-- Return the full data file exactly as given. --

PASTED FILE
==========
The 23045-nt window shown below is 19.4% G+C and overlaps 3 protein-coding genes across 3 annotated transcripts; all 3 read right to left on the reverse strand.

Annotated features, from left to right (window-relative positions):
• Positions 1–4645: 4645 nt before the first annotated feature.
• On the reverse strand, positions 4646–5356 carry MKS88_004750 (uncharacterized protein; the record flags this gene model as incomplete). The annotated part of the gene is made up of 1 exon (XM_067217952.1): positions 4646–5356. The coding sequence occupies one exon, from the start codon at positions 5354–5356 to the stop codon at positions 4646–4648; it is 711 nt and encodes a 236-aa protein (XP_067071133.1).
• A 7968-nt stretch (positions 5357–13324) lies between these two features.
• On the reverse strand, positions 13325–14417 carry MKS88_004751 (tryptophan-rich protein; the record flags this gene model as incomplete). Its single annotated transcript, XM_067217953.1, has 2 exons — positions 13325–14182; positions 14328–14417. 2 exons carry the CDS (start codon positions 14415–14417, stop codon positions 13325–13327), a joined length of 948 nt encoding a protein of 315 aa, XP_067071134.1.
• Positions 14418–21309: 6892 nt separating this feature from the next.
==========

The 23045-nt window shown below is 19.4% G+C and overlaps 3 protein-coding genes across 3 annotated transcripts; all 3 read right to left on the reverse strand.

Annotated features, from left to right (window-relative positions):
• Positions 1–4645: 4645 nt before the first annotated feature.
• On the reverse strand, positions 4646–5356 carry MKS88_004750 (uncharacterized protein; the record flags this gene model as incomplete). The annotated part of the gene is made up of 1 exon (XM_067217952.1): positions 4646–5356. The coding sequence occupies one exon, from the start codon at positions 5354–5356 to the stop codon at positions 4646–4648; it is 711 nt and encodes a 236-aa protein (XP_067071133.1).
• A 7968-nt stretch (positions 5357–13324) lies between these two features.
• On the reverse strand, positions 13325–14417 carry MKS88_004751 (tryptophan-rich protein; the record flags this gene model as incomplete). Its single annotated transcript, XM_067217953.1, has 2 exons — positions 13325–14182; positions 14328–14417. 2 exons carry the CDS (start codon positions 14415–14417, stop codon positions 13325–13327), a joined length of 948 nt encoding a protein of 315 aa, XP_067071134.1.
• Positions 14418–21309: 6892 nt separating this feature from the next.